So, I think there's another question, too, Alisyn about where the first -- what role the First Amendment plays in terms of the committee just asking him questions about the conversations that he had with the former president, whether they be public or not public, that's not necessarily preventing Sean Hannity from talking about that should it come to that point.

So, you know, this is kind of a weird space, and the committee's been in this space multiple times, whether it be, you know, asking former administration officials to come forward and talk to them, former Department of Justice officials, asking them to come forward and talk to them, and even asking members of Congress to come forward and talk to them.

This is in many ways ground that hasn't been covered by a Congressional investigation which can make it difficult from a legal perspective because it could mean that some of these issues have to be ironed out in a court of law. So, we'll have to see what the letter says, what they're specifically asking of, and then what response Hannity has before we see what path this process could go down before the committee actually gets the information they're looking for.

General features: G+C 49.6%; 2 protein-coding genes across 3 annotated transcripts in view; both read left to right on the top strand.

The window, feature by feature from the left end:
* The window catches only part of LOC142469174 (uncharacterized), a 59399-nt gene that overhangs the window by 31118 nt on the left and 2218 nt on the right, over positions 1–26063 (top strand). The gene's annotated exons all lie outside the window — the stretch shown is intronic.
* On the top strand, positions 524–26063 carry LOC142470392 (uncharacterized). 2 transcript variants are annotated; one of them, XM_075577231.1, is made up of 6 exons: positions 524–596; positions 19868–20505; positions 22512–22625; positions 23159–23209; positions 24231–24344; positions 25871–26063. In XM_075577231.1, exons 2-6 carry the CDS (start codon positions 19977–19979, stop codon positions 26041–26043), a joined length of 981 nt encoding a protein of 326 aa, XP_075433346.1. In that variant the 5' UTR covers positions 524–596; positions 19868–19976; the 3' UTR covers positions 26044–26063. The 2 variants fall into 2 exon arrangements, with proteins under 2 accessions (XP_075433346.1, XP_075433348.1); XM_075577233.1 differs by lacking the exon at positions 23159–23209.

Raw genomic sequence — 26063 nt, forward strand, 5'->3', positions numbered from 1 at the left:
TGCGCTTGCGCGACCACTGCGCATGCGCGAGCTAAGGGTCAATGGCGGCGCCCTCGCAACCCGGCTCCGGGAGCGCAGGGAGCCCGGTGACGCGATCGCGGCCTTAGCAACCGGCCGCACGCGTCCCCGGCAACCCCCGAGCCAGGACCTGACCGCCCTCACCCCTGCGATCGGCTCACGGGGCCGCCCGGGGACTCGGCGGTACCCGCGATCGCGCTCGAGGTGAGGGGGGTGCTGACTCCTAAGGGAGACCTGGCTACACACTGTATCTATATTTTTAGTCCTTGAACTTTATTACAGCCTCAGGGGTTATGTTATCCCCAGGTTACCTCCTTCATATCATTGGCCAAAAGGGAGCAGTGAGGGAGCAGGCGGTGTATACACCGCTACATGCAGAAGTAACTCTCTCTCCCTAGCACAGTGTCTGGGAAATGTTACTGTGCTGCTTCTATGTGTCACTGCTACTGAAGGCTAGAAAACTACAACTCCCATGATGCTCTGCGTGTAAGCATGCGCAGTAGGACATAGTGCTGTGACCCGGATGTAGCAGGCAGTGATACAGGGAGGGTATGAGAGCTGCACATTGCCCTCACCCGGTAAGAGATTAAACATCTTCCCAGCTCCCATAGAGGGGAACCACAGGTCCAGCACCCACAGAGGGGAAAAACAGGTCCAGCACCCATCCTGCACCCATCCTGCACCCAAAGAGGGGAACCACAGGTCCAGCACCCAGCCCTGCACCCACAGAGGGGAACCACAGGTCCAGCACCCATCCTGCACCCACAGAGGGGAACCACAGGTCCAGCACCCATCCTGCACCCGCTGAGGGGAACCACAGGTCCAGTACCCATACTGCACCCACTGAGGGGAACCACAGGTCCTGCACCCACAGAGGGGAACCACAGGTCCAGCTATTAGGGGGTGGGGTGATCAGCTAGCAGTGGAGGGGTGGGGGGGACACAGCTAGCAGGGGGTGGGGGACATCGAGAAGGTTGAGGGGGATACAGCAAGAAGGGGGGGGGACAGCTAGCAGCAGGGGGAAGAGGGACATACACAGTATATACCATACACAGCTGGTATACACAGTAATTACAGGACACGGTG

BLACKWELL: All right, Ryan Nobles standby. Let's bring in CNN'S senior media correspondent Brian Stelter. Brian, we know that there were the text messages that Hannity sent to Mark Meadows, then Chief of Staff. Can he deliver some remarks, can he ask people to leave the Capitol? Your reaction now to this appeal from the committee to get Hannity to cooperate. BRIAN STELTER, CNN SENIOR MEDIA CORRESPONDENT: Well, I think the big

question that a lot of people are going to want to know including Sean Hannity's viewers is what is Sean Hannity hiding? What does Hannity know that he's been hiding from his audience?

Because he has an audience of millions of people who rely on him, who trust him, who believe him, even though he's given them many reasons to disbelieve. And so, what has he been hiding from them for the past year?